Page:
Amazing book for developers or programmers “The Developer’s Code”

The Developer’s code

The Developer’s code

Hullo friends and fellow developers; i got this interesting email from a friend of mine recommending an online book for developers.

I have found this very interesting and i would like to to read it.

To read the book click HERE, or check bellow for contents.

Table of Contents

  • Introduction
  • Metaphor
    • #1: Be wary of metaphors in web development
    • #2: Plan enough, then build
    • #3: Understand launch and Version 2.0
    • #4: The “Ivory Tower” Architect is a myth
    • #5: Specialization isn’t mandatory
    • #6: Metaphors can hurt both ways
  • Motivation
    • #7: Motivation starts with the opportunity to build something well
    • #8: Begin where you love to begin
    • #9: Be imperfect
    • #10: Stop programming
    • #11: Test your work first thing in the morning
    • #12: Don’t work in your bedroom
    • #13: Don’t let bad first impressions of your work unravel you
    • #14: Never underestimate the emotional value of finishing
  • Productivity
    • #15: Just say “no” to the pet project
    • #16: Set a deadline, even if it’s arbitrary
    • #17: Constrain your parameters
    • #18: Cut the detail out of the timeline
    • #19: Make your product better in two ways everyday
    • #20: Invest in good hardware
    • #21: Establish “off-time” and let your co-workers do so too
    • #22: Keep a personal to-do list
    • #23: Write code as a last resort
  • Automation
    • #24: Separate human work from robot work
    • #25: Take advantage of a machine’s strengths
    • #26: Think automation
    • #27: Know the ingredients of a good code generator
    • #28: Avoid touching generated code with bare hands
    • #29: Writing a code generator makes you a better programmer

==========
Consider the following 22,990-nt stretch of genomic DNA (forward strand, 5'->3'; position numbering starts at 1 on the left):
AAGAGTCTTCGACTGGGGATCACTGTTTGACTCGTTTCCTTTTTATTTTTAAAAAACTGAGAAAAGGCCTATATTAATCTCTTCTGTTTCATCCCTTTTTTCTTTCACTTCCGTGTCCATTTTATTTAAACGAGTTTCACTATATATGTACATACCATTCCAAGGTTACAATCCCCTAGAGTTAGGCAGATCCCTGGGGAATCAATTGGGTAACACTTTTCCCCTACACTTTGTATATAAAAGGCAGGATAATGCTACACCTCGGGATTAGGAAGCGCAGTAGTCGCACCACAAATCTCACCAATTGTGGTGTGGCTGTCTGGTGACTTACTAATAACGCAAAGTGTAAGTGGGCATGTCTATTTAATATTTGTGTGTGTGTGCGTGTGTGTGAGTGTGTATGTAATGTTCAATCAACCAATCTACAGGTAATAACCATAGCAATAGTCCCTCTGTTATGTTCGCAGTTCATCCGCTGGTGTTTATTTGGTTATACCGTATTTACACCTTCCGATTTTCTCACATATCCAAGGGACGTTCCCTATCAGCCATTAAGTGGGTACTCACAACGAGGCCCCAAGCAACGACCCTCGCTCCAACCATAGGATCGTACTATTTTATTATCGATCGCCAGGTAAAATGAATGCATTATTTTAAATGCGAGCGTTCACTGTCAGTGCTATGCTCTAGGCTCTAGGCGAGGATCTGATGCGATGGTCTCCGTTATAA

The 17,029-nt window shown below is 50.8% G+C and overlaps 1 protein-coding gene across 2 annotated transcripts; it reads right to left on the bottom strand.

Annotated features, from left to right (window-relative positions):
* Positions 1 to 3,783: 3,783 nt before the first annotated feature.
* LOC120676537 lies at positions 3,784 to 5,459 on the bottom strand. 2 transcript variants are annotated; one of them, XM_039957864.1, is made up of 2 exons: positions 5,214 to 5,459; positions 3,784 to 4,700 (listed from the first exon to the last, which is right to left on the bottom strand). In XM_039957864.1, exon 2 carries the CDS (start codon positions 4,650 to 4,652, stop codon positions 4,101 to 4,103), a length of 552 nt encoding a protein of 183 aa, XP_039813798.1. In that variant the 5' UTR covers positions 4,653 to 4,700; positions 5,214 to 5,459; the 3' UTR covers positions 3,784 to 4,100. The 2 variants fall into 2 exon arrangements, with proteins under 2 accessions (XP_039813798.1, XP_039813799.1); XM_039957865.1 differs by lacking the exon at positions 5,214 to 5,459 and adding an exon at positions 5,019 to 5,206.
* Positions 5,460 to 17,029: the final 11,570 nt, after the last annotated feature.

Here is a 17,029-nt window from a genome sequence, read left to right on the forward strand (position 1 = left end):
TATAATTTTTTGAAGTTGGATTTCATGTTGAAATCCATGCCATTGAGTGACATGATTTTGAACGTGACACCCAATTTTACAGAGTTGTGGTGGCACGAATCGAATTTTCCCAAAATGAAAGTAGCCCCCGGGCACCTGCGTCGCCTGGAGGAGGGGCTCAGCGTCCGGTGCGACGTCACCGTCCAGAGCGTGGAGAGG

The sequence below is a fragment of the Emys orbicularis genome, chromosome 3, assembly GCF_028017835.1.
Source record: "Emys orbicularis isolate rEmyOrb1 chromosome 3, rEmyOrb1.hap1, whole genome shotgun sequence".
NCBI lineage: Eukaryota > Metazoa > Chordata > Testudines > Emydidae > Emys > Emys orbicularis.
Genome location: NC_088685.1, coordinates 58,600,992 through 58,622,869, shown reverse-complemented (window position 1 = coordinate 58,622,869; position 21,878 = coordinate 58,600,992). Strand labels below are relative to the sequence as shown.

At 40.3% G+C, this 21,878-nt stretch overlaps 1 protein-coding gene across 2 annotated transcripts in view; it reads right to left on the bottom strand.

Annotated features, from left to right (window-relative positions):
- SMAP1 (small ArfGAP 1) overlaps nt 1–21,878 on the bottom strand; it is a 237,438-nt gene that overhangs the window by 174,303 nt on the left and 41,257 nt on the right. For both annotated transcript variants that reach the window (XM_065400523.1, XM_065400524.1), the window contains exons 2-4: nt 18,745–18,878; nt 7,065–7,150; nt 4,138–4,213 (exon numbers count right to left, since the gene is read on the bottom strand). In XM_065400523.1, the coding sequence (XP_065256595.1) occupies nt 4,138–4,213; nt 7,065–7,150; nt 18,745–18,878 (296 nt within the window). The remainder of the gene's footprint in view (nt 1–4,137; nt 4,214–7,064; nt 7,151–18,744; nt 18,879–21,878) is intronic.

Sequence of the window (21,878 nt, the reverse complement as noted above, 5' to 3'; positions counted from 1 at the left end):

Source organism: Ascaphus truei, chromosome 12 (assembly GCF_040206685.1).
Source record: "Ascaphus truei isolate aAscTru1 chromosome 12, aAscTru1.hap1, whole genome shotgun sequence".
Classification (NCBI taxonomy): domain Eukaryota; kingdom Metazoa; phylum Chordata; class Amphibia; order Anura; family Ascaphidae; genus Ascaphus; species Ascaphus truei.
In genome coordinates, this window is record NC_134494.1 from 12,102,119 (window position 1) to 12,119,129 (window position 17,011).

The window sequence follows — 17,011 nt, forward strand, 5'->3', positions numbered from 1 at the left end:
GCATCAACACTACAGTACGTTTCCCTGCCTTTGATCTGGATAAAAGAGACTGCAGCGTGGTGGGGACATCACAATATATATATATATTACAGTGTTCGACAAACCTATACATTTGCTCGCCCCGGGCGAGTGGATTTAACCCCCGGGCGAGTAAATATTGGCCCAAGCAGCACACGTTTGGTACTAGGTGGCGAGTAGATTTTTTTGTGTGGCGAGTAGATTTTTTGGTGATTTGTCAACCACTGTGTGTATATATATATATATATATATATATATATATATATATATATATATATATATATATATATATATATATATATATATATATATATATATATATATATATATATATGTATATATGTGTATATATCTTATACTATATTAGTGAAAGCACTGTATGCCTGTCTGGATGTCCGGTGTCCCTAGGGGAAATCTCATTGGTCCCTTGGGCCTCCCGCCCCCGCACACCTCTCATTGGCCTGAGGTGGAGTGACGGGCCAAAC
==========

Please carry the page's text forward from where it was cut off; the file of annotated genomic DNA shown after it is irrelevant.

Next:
• #30: Speak, think, and write code in a ubiquitous language
    • #31: Generated code makes errors obvious and small modifications powerful
    • #32: Address the naysayers
    • #33: Automating software is not like fast-food
  • Complexity
    • #34: Snuffing out bad complexity
    • #35: The simplicity paradox
    • #36: Complexity as a game of pick-up sticks
    • #37: Complexity underneath the surface != Complexity at the surface
    • #38: Hard to code might mean hard to use
    • #39: Design patterns and the danger of anticipation
    • #40: Programming Cadence
  • Teaching
    • #41: An expert coder doth not an expert teacher make
    • #42: Prevent the “Curse of Knowledge” from creeping into your teaching
    • #43: Teach with obvious examples
    • #44: In the beginning, go for blanket statements over the truth
    • #45: Encourage autonomous thought
  • Clients
    • #46: Difficult clients are not uniquely our problem
    • #47: Teach clients what programming actually is
    • #48: Define the goals of your application, seriously
    • #49: Make your work interesting
    • #50: Be forgiving and personable
  • Pride
    • We have a marketing problem
    • Lessons from the cooking industry

Leave a Reply

Your email address will not be published. Required fields are marked *